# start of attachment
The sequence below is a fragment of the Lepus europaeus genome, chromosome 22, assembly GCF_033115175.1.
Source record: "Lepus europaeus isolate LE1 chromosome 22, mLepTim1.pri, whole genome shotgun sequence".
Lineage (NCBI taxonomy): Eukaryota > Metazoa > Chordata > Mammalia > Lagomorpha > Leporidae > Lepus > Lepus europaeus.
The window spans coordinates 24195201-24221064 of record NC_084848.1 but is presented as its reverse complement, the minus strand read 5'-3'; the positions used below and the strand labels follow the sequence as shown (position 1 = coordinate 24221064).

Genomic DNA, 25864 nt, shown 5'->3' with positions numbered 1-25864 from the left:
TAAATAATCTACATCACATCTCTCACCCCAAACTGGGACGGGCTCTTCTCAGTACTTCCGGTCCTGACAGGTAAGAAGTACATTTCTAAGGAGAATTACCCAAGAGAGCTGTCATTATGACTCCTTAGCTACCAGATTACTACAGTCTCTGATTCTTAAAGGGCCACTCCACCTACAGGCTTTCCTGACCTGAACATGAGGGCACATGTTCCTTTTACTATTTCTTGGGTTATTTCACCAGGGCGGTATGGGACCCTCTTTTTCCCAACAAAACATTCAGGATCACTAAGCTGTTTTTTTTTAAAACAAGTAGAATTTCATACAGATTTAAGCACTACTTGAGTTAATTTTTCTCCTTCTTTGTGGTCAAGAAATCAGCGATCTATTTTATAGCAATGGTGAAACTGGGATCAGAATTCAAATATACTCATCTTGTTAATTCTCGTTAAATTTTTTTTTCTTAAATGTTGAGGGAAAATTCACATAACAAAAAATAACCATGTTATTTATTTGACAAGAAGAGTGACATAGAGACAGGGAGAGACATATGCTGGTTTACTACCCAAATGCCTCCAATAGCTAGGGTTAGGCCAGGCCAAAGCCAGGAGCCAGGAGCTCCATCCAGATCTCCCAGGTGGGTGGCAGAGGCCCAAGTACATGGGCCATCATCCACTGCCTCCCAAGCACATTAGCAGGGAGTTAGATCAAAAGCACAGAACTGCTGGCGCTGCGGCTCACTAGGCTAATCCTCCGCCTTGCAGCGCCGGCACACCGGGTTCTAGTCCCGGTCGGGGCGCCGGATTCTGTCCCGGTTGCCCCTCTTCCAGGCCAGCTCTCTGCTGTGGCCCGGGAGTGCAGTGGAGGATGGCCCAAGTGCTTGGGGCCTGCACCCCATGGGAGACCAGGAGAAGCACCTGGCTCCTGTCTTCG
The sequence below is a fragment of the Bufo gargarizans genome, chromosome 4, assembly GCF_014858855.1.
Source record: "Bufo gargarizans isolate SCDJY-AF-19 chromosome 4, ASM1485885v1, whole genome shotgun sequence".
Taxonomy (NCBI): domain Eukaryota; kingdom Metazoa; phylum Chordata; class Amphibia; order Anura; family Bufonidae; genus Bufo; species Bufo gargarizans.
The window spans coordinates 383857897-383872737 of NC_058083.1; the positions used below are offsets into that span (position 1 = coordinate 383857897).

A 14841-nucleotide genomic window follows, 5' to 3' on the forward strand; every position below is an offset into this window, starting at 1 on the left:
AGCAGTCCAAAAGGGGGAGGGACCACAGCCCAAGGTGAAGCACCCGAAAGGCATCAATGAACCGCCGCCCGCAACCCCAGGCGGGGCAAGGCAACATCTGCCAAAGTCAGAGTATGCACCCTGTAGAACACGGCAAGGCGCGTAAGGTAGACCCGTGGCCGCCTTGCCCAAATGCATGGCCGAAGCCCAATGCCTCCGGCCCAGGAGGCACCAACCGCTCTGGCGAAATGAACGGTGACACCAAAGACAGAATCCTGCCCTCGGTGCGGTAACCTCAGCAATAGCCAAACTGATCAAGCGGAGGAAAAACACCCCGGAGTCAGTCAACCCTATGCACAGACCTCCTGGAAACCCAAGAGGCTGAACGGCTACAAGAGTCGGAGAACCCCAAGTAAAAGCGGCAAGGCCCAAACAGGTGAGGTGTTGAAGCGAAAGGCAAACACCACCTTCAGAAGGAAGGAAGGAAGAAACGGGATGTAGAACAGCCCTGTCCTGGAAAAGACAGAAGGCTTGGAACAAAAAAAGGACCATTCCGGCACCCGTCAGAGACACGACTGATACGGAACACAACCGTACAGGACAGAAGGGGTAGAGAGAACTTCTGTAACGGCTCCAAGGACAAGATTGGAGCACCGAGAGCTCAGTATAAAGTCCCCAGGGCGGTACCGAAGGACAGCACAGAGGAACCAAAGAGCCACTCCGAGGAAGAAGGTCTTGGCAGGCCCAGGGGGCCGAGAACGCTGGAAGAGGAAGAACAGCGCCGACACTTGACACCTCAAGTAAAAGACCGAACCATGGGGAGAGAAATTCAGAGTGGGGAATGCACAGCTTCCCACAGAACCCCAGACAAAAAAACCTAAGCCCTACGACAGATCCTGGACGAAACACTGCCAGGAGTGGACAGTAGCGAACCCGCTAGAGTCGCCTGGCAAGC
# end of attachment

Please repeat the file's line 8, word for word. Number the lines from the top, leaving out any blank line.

Source record: "Bufo gargarizans isolate SCDJY-AF-19 chromosome 4, ASM1485885v1, whole genome shotgun sequence".